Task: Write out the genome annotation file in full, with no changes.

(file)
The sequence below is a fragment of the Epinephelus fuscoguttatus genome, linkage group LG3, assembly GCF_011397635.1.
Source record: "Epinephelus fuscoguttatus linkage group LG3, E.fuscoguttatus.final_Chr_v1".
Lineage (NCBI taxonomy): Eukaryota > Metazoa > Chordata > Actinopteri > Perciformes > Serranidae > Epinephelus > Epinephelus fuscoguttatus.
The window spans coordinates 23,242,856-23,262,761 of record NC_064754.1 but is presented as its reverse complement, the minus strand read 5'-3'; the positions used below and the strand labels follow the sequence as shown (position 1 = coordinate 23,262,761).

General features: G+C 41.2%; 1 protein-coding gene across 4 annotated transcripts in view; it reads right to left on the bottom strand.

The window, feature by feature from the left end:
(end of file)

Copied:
The sequence below is a fragment of the Epinephelus fuscoguttatus genome, linkage group LG3, assembly GCF_011397635.1.
Source record: "Epinephelus fuscoguttatus linkage group LG3, E.fuscoguttatus.final_Chr_v1".
Lineage (NCBI taxonomy): Eukaryota > Metazoa > Chordata > Actinopteri > Perciformes > Serranidae > Epinephelus > Epinephelus fuscoguttatus.
The window spans coordinates 23,242,856-23,262,761 of record NC_064754.1 but is presented as its reverse complement, the minus strand read 5'-3'; the positions used below and the strand labels follow the sequence as shown (position 1 = coordinate 23,262,761).

General features: G+C 41.2%; 1 protein-coding gene across 4 annotated transcripts in view; it reads right to left on the bottom strand.

The window, feature by feature from the left end: